The process of cutting in fat serves to coat the flour so that it will not overdevelop gluten once the liquid is added and it also evenly distributes pieces of fat throughout the dough so that little pockets of steam will be created when it bakes, creating flakiness.

Mix Your Add-Ins

Mix in any dried fruit, berries, chocolate chips, almonds, or other ingredients now, preferably before pouring the liquid, the add-in will be distributed throughout the dough. If you try to incorporate it after adding the liquid, you risk overworking the dough and producing tough scones and that is not what we desire!

Incorporate the liquid ingredients

  • Use 1/2 cup heavy cream and 1 large egg.
  • This liquid will be approximately 3/4 cup in total because we desire a sturdier, denser crumb than a biscuit.

Recipe Note: Just a few turns of the spoon to absorb everything and then stop! This dough should not be over-mixed. Those gluten strands will begin to form as soon as the liquid is applied. This is to avoid crusty, chewy yeast bread so make sure to be extremely delicate!

  • Combine the wet ingredients in a mixing bowl.
  • Combine the wet and dry ingredients.
  • The dough will be slightly crinkly.

Dough Folding

Make a few folds in the dough to produce a bit of an exterior crust. It also adds a bit of structure to the scones.

Fold the dough in half after pressing it out to about 1 inch thick. Repeat this technique for about 6 folds, turning the dough 90 degrees each time but be cautious with the dough, especially if you have breakable mix-ins.

Make the Dough

Without using a rolling pan, pat the dough out into a 1/2-inch thick layer using lightly greased hands and pat it into a circle and cut it into triangles. You can stamp out round pieces with a biscuit cutter.

Stamp it out

Alternatively, cut into triangles.

Bake the Scones

Place the scones on a baking sheet coated with parchment paper or a silicone baking mat and set aside. Brush the scones with cream. If preferred, generously sprinkle with turbinado sugar.

Bake till the top is golden brown. Serve hot with coffee or tea.

Tips for Making Perfect Scones

  1. Avoid using thinner milk, which results in a flatter, less flavored scone. Canned coconut milk is an excellent non-dairy substitute!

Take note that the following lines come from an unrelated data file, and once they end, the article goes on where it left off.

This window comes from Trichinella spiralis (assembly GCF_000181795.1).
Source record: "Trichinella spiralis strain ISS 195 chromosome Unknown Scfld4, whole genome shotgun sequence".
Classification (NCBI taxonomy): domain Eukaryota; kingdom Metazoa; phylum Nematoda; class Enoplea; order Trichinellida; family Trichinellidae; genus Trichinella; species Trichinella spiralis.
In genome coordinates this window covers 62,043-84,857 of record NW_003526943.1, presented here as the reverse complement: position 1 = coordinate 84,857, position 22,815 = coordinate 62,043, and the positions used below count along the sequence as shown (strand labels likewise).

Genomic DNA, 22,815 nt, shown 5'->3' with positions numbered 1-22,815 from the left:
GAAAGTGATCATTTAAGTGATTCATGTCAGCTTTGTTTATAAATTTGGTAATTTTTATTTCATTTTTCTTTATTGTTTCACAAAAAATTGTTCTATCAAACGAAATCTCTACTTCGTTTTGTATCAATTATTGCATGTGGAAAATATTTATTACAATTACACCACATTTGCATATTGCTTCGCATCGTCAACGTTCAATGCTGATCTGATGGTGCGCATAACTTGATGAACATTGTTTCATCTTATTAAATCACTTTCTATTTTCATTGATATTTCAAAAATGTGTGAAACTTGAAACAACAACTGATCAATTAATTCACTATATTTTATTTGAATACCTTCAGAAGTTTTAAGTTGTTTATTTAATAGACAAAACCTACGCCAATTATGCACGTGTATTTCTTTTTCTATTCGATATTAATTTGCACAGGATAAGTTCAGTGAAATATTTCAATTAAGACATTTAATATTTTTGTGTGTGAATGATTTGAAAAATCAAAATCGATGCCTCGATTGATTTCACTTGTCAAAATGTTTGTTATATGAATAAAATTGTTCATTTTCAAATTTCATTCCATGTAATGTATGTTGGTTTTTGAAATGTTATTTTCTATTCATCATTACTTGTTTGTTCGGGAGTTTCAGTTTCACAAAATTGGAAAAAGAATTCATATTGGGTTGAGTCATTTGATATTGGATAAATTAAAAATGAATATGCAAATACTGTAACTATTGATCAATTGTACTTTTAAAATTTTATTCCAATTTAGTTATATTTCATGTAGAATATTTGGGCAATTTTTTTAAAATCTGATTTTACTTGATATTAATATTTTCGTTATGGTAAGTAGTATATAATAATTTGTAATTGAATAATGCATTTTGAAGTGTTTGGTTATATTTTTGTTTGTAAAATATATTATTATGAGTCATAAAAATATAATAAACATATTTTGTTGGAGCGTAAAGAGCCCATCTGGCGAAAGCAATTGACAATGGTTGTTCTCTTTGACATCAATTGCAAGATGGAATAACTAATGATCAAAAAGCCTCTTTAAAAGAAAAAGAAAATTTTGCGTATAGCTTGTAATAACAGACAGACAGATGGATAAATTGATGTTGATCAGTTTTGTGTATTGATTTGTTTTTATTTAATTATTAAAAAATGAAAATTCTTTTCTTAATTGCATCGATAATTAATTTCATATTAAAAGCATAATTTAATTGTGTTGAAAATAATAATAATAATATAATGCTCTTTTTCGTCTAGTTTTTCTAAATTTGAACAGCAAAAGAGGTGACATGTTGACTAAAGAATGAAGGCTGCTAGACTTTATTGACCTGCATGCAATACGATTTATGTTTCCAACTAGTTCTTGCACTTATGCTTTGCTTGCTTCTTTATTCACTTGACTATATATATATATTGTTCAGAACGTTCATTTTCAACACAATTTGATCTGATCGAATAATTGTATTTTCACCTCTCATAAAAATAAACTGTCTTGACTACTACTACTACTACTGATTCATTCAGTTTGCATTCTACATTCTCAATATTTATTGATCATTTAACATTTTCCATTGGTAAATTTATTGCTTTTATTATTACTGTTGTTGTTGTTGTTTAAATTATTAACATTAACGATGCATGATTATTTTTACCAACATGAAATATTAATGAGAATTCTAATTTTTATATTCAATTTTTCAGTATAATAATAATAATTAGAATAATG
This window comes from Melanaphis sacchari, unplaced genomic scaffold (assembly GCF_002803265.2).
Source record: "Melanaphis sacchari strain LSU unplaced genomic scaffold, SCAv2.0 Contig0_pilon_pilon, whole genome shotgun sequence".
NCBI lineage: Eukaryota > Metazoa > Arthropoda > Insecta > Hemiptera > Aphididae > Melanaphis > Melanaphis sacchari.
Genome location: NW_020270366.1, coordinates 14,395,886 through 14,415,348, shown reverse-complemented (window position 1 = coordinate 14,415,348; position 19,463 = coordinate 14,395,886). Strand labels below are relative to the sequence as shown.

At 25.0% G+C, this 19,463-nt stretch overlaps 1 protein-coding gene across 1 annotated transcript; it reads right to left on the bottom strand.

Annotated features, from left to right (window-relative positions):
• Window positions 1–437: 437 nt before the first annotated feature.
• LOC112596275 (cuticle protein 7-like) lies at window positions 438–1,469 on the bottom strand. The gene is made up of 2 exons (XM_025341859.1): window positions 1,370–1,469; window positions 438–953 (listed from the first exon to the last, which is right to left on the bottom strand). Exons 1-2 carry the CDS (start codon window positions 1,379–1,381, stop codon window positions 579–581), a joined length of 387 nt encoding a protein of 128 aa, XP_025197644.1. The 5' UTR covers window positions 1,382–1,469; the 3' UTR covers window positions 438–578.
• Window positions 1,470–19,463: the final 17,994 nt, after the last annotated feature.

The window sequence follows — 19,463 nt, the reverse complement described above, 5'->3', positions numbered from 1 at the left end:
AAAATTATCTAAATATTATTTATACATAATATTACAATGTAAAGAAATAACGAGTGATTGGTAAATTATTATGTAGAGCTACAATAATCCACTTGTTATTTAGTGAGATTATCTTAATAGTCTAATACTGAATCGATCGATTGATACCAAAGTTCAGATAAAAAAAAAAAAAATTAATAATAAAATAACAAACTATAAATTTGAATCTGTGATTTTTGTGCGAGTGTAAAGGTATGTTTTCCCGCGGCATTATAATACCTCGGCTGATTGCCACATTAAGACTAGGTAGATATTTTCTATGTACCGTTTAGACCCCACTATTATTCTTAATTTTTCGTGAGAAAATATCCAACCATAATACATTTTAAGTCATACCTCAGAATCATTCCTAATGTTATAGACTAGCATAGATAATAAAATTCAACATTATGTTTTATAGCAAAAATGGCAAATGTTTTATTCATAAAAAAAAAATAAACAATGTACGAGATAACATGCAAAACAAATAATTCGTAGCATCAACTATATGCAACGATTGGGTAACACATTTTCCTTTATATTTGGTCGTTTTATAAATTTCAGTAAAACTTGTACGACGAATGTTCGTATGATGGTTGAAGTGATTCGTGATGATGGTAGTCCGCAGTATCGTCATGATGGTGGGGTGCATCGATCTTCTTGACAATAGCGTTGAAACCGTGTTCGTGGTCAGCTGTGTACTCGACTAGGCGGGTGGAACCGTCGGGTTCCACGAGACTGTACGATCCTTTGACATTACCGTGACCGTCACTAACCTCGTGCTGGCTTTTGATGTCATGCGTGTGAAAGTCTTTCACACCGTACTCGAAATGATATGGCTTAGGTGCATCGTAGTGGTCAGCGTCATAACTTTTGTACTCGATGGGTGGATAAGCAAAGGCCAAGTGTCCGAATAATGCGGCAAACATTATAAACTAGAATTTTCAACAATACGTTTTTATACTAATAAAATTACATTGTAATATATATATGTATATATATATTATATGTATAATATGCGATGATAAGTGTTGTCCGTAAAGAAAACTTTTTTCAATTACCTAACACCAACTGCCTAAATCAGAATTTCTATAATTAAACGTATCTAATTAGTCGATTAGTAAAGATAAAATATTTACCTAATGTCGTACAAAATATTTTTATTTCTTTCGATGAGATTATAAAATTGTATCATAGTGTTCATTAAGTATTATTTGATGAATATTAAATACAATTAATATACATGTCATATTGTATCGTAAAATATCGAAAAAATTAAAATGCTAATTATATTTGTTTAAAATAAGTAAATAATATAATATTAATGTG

2. Use Grated Frozen Butter
  3. Refrigerate Before Baking: A chilled dough is a successful dough. Chill the formed scones in the refrigerator for at least 15 minutes before baking. This is to minimize over-spreading.

Pro-tip: To avoid flat-baked scones, make sure to follow tips 1 and 2

Scone Flavors You Need to Try

Cherry Chocolate Chip

Follow the recipe for scones above and add these:

  • 3/4 cup semi-sweet chocolate chips
  • 3/4 cup chopped fresh or frozen cherries.

Fresh Herb

  • Reduce the sugar to 2 tablespoons, omit the vanilla extract, and replace it with 2 minced garlic cloves, 1/2 teaspoon powdered black pepper, and 1/2 cup chopped herbs like rosemary, parsley, and basil. You may also add 1 cup of shredded cheese to the dough and sprinkle it with sea salt before or after baking!
  • Toss in your favorite add-ins! Add toppings such as white chocolate chips, toasted nuts, sweetened or unsweetened coconut, dried cranberries, peanut butter chips, and so on, using the basic recipe as a starting point. Blot any moist ingredients, like diced peaches, with a paper towel before adding them to the dough. Top with lemon curd, raspberry sauce, or any of your favorite toppings.

More Flavors To Try

  • Blueberry Scones and Chocolate Chip Scones
  • Cranberry Orange and Pumpkin Scones
  • Banana Scones and Lavender Scones
  • Raspberry Almond Buttermilk Scones
  • Soda Scones
  • Lemon Blueberry Scones and Sprinkle Scones
  • Caramel Apple and Cinnamon Chip Scones
  • Triple Chocolate Scones
  • Strawberry Lemon Poppy Seed Scones
  • Ham & Cheese Savory Scones
  • Mixed Berry
  • Cheese Scones
  • Peach Scones